Judgment is taken several ways. For,
1. Wisdom : “ The Lord will wait that he may be gracious, for the Lord is a God of judgment, Isa. xxx. 18. that is, of wisdom to give in the most convenient season.
2. Righteousness : “ Judgment is far from us, neither doth justice overtake us,” Isa. lix. 9; that is, there is no holiness in us..
3. Overthrow of a christian's enemy: “Now is the judgment of this world, now shall the prince of this world be cast out,” John xii. 31; now shall the devil be conquered, “He shall bring forth judgment unto truth :" Isa. xlii. 3. that is, he shall govern in righteousness. Now Christ's government being chiefly in the souls of men, he shall assist and encourage that which is the better; as governors ought to be encouragers of the good, and discouragers of the bad. Matthew explains this, and shows the consequence of this government; if it be in truth, it will make the better part victorious. Some by judgment understand the gospel, the new evangelical law : “ The isles shall wait for his law,” ver. 4. So Christ will not rest till he makes the gospel glorious, and advances it in the world above the lusts and idolatries of men, which then overflowed the world. Some by judgment understand grace, which is the draught and copy of the gospel drawn in the soul; and both those senses the words will bear; the words in Isaiah seem to bear the first sense, “The isles shall wait for his law.” The other seems most consonant to Matthew, “and in his name shall the Gentiles trust;" that is, he will make their faith victorious, the effect of this judgment, or evangelical law should be the victoriousness of grace and faith. Implanting grace in the heart is the main design of the gospel ; and grace is nothing else but a moulding the soul into the form of that law and doctrine of Christ; as Christ will make the gospel glorious, above all the carnal reasonings of men, so he will make grace, which is the end of the gospel, victorious above all the corruptions of men. In this latter sense we shall now handle it, Christ shall make those beginnings of grace and infused habits, to obtain a perfect conquest. By his governing of it, he shall make the conquest over corruption perfect.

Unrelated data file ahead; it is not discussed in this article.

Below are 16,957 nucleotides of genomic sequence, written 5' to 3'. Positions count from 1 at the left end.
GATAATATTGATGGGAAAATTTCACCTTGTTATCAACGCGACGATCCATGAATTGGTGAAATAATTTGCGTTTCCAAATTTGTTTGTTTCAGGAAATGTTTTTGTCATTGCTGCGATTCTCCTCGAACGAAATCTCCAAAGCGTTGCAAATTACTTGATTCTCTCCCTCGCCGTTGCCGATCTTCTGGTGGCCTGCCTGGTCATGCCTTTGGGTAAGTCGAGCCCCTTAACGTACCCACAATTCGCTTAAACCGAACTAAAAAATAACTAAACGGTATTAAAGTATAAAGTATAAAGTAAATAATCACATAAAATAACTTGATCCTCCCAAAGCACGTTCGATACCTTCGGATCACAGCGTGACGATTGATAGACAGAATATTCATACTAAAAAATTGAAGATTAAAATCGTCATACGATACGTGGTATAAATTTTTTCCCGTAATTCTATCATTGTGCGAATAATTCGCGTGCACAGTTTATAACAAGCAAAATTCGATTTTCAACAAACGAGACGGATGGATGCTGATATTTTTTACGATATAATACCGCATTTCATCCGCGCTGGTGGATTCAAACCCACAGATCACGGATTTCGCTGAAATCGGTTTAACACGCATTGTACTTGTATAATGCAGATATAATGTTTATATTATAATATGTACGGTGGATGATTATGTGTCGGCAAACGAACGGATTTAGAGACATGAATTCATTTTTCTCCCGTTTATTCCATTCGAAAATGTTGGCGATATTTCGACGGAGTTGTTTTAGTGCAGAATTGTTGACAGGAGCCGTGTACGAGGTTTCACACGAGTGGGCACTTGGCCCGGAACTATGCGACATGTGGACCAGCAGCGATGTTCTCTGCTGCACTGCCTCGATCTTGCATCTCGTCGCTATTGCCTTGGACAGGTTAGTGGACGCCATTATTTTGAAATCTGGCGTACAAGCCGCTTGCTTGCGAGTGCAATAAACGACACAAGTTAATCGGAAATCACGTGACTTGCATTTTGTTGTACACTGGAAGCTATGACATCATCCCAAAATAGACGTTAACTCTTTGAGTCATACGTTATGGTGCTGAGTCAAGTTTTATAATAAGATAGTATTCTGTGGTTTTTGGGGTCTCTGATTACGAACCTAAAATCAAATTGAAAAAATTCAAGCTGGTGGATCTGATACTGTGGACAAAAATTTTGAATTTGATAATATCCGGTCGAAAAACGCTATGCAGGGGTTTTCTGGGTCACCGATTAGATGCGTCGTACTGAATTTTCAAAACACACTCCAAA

DOCTRINE. TRUE, THOUGH WEAK GRACE SHALL BE PRESERVED, AND IN THE END PROVE VICTORIOUS.
Seeds of grace, though mixed with a mass of corruption, cannot be overcome by it: as gold cannot be altered in its nature by the dross, or transformed into the nature of the rubbish in which it lies. Grace is surely weakest at the first infusion, when it is newly landed in the heart from heaven, when the devil and the wickedness of man's nature have taken the alarm, and drawn together all the armies of hell to hinder its progress; yet though it be thus, in so weak a condition, indisposed to make a stout resistance, having got but little footing in the heart, and a man's own inclinations not well reconciled to it, nor his evil apprehensions and notions fully exterminated, and the predominant corruptions that held the empire before, having